Daniel v. Family Security Life Ins. Co.Annotate this Case
336 U.S. 220 (1949)
U.S. Supreme Court
Daniel v. Family Security Life Ins. Co., 336 U.S. 220 (1949)
Daniel v. Family Security Life Insurance Co.
Argued February 2, 1949
Decided February 28, 1949
336 U.S. 220
1. As applied in this case, a South Carolina statute forbidding life insurance companies and their agents to engage in the undertaking business and forbidding undertakers to serve as agents for life insurance companies does not contravene the Due Process or Equal Protection Clause of the Fourteenth Amendment. Pp. 336 U. S. 220-225.
2. That an "insurance lobby" may have secured the enactment of the statute has no bearing on its constitutionality. P. 336 U. S. 224.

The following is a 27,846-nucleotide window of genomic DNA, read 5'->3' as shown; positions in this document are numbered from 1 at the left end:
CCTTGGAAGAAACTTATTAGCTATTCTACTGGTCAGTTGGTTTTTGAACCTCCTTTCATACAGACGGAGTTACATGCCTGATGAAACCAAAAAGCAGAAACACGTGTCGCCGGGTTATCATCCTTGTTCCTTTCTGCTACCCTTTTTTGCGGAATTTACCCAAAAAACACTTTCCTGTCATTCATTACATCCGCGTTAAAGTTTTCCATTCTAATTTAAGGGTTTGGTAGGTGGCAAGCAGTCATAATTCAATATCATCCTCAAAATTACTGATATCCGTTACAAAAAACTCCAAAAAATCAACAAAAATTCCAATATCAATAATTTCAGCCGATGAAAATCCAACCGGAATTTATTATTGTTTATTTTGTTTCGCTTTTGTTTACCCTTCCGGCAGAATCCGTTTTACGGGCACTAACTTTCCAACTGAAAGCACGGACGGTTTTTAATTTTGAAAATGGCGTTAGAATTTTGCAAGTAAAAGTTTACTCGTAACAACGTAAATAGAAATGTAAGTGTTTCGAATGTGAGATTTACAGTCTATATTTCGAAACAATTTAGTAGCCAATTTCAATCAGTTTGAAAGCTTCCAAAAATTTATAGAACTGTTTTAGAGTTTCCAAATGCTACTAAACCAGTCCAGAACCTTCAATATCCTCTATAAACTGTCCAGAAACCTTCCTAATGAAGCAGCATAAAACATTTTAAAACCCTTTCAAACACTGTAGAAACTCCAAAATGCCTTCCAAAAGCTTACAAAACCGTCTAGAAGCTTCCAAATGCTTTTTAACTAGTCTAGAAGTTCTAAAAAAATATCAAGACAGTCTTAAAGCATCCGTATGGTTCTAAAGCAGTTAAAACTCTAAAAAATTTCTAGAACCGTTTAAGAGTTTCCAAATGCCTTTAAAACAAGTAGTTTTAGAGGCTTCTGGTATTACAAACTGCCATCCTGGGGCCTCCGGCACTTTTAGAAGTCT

3. It cannot be said that South Carolina is not entitled to call the funeral insurance business an evil, nor that the statute has no relation to such an evil. Pp. 336 U. S. 224-225.
79 F.Supp. 62, reversed.
A three-judge federal district court enjoined enforcement of a South Carolina statute forbidding a combination of the life insurance and undertaking businesses on the ground that it contravened the Due Process and Equal Protection Clauses of the Fourteenth Amendment. 79 F.Supp. 62. On direct appeal to this Court, reversed, p. 336 U. S. 225.
Official Supreme Court caselaw is only found in the print version of the United States Reports. Justia caselaw is provided for general informational purposes only, and may not reflect current legal developments, verdicts or settlements. We make no warranties or guarantees about the accuracy, completeness, or adequacy of the information contained on this site or information linked to from this site. Please check official sources.